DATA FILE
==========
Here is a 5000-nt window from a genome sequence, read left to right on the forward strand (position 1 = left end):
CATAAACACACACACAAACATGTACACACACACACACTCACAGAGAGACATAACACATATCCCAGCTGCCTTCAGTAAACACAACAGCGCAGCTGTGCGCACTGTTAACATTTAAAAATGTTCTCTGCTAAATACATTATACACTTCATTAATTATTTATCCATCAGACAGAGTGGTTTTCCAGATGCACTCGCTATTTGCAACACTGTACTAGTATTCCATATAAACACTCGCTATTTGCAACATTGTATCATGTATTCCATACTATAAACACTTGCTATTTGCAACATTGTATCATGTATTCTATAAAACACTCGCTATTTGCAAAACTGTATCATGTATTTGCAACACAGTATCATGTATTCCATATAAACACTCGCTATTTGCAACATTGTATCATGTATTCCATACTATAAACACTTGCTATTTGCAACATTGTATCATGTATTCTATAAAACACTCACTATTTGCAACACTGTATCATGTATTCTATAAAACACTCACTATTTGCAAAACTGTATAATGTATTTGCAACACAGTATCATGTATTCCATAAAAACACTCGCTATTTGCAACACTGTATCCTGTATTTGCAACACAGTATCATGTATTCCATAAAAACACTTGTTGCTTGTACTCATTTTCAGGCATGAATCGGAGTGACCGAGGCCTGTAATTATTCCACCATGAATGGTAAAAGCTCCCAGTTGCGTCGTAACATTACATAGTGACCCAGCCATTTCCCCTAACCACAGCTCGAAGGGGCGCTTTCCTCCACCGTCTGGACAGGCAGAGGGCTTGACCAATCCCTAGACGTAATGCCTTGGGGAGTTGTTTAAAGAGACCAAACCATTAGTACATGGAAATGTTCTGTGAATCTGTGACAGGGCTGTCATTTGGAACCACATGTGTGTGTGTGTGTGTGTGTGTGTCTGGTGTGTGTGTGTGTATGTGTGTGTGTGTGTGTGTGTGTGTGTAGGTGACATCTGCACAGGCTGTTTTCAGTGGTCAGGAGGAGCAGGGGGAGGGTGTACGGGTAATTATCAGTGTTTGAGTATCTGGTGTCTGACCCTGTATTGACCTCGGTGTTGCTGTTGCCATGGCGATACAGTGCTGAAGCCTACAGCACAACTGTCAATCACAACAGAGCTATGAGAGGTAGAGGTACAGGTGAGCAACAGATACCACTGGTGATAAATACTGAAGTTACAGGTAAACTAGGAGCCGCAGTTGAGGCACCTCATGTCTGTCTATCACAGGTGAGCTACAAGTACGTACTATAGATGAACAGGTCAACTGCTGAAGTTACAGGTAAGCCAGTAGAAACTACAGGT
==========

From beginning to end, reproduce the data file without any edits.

Here is a 5000-nt window from a genome sequence, read left to right on the forward strand (position 1 = left end):
CATAAACACACACACAAACATGTACACACACACACACTCACAGAGAGACATAACACATATCCCAGCTGCCTTCAGTAAACACAACAGCGCAGCTGTGCGCACTGTTAACATTTAAAAATGTTCTCTGCTAAATACATTATACACTTCATTAATTATTTATCCATCAGACAGAGTGGTTTTCCAGATGCACTCGCTATTTGCAACACTGTACTAGTATTCCATATAAACACTCGCTATTTGCAACATTGTATCATGTATTCCATACTATAAACACTTGCTATTTGCAACATTGTATCATGTATTCTATAAAACACTCGCTATTTGCAAAACTGTATCATGTATTTGCAACACAGTATCATGTATTCCATATAAACACTCGCTATTTGCAACATTGTATCATGTATTCCATACTATAAACACTTGCTATTTGCAACATTGTATCATGTATTCTATAAAACACTCACTATTTGCAACACTGTATCATGTATTCTATAAAACACTCACTATTTGCAAAACTGTATAATGTATTTGCAACACAGTATCATGTATTCCATAAAAACACTCGCTATTTGCAACACTGTATCCTGTATTTGCAACACAGTATCATGTATTCCATAAAAACACTTGTTGCTTGTACTCATTTTCAGGCATGAATCGGAGTGACCGAGGCCTGTAATTATTCCACCATGAATGGTAAAAGCTCCCAGTTGCGTCGTAACATTACATAGTGACCCAGCCATTTCCCCTAACCACAGCTCGAAGGGGCGCTTTCCTCCACCGTCTGGACAGGCAGAGGGCTTGACCAATCCCTAGACGTAATGCCTTGGGGAGTTGTTTAAAGAGACCAAACCATTAGTACATGGAAATGTTCTGTGAATCTGTGACAGGGCTGTCATTTGGAACCACATGTGTGTGTGTGTGTGTGTGTGTGTCTGGTGTGTGTGTGTGTATGTGTGTGTGTGTGTGTGTGTGTGTGTAGGTGACATCTGCACAGGCTGTTTTCAGTGGTCAGGAGGAGCAGGGGGAGGGTGTACGGGTAATTATCAGTGTTTGAGTATCTGGTGTCTGACCCTGTATTGACCTCGGTGTTGCTGTTGCCATGGCGATACAGTGCTGAAGCCTACAGCACAACTGTCAATCACAACAGAGCTATGAGAGGTAGAGGTACAGGTGAGCAACAGATACCACTGGTGATAAATACTGAAGTTACAGGTAAACTAGGAGCCGCAGTTGAGGCACCTCATGTCTGTCTATCACAGGTGAGCTACAAGTACGTACTATAGATGAACAGGTCAACTGCTGAAGTTACAGGTAAGCCAGTAGAAACTACAGGT